2014 inches instead of 20 inches, and if we admit that the strains are proportional to the extensions, the metal at A is strained to ] only of that at B: for instance, if the strain at A = 4 tons per square inch, that at B will be 1 ton only, and between A and B we have an infinite series of strains
progressively diminishing from 4 to 1 ton per square inch.
(80.) It will now be seen that the strain is inversely proportional to the square of the distance from the centre: in our case the strain at B being 4, that at A will be 4 x 5% = 10%
= 1 ton, &c. Let Fig. 24 be the section of a 10-inch pipe with various thicknesses up to 10 inches: we will assume that the strain at C, where it is a maximum, is 7 tons per square inch, this being nearly the breaking weight for ordinary cast iron (4), the extension due to which by rule (605) is :
E = (-00015 x 7) + (.0000122 x 72) = .0016487. This being at 5 inches from the centre, that at D, or 6 inches, will be .0016487 x 52 ; 62 = .001144, the strain due to which by the rule (606) becomes :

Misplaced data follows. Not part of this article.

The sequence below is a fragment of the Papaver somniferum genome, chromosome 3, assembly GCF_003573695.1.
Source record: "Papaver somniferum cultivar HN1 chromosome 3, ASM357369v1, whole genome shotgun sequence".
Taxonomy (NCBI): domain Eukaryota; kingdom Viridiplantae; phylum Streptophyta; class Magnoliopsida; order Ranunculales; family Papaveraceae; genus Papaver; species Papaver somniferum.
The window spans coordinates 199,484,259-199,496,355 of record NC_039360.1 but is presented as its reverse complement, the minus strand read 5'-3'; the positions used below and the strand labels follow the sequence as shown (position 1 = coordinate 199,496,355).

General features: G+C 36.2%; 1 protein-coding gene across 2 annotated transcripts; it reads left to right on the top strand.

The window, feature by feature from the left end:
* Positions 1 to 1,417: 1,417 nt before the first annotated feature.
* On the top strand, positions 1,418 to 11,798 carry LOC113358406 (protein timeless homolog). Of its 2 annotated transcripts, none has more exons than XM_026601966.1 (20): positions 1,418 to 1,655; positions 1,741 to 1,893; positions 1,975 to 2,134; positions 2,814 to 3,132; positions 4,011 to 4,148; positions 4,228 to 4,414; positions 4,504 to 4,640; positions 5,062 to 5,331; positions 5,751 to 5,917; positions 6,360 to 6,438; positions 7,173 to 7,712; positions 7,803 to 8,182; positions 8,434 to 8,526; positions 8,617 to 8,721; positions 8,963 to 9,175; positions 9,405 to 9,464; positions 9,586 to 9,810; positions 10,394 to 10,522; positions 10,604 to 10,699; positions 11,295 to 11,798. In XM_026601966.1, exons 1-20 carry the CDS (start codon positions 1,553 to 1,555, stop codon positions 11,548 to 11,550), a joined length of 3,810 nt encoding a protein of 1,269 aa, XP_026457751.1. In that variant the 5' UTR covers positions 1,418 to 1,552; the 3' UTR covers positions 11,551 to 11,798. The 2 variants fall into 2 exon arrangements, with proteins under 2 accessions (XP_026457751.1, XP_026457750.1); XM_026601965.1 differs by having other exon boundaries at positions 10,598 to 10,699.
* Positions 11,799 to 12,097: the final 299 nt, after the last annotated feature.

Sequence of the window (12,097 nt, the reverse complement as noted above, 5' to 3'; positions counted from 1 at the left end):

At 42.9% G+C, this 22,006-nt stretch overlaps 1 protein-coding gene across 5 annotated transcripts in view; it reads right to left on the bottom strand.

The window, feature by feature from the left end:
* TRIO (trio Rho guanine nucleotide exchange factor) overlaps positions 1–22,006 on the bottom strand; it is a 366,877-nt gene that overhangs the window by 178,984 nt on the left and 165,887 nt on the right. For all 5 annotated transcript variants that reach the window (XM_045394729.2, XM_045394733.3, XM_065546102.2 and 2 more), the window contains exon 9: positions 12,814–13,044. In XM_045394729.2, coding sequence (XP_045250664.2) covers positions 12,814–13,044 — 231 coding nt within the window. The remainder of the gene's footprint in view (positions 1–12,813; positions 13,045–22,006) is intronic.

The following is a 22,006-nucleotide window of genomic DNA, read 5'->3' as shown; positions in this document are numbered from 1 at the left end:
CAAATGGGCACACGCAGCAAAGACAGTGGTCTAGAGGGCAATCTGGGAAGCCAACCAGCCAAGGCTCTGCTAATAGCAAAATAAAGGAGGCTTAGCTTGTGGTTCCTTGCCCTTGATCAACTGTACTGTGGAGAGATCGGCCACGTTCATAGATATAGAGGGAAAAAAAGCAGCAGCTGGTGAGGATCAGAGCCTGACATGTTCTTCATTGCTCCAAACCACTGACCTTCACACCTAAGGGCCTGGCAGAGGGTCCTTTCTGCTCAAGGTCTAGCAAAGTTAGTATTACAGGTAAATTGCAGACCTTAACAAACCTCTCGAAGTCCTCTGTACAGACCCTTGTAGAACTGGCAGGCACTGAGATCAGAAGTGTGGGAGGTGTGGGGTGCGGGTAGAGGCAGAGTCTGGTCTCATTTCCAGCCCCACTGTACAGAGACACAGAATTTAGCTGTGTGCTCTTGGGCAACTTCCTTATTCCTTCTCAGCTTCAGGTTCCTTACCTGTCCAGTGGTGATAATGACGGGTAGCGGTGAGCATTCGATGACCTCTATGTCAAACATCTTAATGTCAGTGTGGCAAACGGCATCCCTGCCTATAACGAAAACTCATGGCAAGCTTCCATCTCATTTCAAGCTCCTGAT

+ 37.8V - 6.15 1.0000122
= 5.32 tons per square inch, as per col. 3 of Table 18; hence the mean strain on the ring A is (7 + 5•32) = 2 = 6·16 tons as in col. 4, and as we have 2 square inches of metal per inch run (namely 1 inch at each side) we obtain 6.16 x 2 12.32 ton bursting pressure on the whole diameter, or 12:32 - 10 = 1.232 ton per square inch as in col. 5. Calculating in this way we obtain the strains and pressures in cols. 4, 5 of Table 18: thus for 10-inch pipes, 5 inches thick, the mean strain throughout the section becomes ( 6-16 +4.75 +3.775 +3.07 + 2-54) -- 5 = 4·059 tons